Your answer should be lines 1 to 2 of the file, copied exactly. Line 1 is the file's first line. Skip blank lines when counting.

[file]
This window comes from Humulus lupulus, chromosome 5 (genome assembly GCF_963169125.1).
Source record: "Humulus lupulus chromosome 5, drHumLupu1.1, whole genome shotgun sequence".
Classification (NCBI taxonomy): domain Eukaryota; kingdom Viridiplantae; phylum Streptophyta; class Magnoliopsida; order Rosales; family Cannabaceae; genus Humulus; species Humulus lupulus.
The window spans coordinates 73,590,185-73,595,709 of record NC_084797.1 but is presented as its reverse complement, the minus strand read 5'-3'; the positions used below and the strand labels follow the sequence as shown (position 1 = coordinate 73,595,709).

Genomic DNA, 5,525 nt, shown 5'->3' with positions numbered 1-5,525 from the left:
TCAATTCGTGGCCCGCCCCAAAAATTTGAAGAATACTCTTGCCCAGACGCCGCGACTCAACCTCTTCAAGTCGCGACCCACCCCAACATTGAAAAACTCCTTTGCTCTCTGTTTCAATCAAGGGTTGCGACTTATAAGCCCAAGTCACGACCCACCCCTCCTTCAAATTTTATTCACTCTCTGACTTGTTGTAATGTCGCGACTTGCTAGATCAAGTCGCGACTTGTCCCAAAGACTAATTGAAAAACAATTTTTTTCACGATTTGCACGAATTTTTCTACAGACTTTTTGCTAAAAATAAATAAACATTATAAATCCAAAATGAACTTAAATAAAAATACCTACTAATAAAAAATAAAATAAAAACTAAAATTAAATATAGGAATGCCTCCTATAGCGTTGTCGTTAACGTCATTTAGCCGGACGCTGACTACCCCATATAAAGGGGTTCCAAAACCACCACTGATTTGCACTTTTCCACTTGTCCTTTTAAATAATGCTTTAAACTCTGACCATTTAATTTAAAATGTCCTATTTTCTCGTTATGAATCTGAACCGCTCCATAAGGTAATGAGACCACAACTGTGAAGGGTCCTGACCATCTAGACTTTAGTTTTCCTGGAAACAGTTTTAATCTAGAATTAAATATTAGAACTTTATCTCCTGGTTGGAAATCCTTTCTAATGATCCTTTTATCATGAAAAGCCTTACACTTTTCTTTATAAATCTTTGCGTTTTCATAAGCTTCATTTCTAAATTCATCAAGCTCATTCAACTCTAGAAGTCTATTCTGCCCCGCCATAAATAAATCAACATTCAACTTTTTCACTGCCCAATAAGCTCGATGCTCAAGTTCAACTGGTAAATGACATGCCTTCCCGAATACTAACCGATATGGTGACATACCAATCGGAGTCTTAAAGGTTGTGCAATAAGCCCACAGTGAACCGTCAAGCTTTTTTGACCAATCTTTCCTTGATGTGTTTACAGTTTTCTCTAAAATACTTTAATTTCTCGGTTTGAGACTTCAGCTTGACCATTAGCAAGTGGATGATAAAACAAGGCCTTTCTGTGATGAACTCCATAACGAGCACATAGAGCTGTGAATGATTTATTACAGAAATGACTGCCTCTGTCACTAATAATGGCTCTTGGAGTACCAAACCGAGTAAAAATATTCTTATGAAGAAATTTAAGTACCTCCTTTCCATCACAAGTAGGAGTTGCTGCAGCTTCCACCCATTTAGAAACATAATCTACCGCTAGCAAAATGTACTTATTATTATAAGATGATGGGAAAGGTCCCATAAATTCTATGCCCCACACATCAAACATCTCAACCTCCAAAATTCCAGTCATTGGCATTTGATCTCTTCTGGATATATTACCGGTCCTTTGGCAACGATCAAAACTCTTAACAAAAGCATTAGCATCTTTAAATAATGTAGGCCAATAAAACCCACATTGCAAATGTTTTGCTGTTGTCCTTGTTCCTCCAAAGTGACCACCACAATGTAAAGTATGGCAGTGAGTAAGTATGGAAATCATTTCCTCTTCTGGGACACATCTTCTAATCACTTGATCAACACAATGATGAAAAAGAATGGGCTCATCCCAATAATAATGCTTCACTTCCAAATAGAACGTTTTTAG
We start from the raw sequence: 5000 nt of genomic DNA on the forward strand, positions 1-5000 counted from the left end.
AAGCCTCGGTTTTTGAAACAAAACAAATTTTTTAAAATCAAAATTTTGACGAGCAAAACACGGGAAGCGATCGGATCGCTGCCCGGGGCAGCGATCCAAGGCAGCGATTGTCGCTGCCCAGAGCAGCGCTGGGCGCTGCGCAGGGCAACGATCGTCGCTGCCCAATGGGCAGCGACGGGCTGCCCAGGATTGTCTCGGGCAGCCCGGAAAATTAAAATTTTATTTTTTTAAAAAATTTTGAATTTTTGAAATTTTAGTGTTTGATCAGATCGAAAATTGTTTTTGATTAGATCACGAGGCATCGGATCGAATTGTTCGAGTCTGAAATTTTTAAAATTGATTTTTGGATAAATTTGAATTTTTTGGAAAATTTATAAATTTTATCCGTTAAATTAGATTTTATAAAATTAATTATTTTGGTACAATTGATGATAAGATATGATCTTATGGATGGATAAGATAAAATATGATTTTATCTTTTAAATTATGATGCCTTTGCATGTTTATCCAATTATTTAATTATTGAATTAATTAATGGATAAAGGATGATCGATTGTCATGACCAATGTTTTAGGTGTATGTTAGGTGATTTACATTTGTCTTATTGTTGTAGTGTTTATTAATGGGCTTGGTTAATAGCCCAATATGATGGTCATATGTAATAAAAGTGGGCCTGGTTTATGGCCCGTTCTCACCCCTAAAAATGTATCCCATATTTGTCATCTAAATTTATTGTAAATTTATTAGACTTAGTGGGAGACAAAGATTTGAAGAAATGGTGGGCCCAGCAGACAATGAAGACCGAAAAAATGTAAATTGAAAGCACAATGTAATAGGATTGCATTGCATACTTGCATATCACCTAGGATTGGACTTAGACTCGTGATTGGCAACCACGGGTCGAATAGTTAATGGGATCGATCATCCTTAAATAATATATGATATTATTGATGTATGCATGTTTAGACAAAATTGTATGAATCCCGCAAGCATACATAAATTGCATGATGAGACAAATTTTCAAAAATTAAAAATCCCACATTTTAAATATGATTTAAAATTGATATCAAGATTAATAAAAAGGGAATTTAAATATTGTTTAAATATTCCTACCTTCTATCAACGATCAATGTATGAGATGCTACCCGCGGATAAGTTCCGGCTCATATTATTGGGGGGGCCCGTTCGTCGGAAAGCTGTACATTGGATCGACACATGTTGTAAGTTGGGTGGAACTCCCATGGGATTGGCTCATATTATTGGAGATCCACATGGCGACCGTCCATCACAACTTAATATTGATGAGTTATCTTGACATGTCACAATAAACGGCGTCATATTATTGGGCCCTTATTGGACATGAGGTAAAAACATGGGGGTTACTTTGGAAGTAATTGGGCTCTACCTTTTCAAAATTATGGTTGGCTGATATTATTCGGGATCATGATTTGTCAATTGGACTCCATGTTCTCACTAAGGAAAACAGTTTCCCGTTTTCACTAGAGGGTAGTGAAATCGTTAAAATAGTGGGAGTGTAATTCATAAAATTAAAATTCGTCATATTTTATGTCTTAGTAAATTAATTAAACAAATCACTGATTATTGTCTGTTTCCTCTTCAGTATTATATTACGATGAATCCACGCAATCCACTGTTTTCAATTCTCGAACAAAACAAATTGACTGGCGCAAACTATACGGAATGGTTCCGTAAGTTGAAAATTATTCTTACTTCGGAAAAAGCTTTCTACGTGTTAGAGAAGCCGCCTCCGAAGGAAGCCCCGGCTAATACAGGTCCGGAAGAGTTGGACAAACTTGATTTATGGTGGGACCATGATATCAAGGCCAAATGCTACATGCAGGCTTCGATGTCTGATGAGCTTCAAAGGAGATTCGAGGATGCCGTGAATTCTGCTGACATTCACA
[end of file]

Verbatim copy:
This window comes from Humulus lupulus, chromosome 5 (genome assembly GCF_963169125.1).
Source record: "Humulus lupulus chromosome 5, drHumLupu1.1, whole genome shotgun sequence".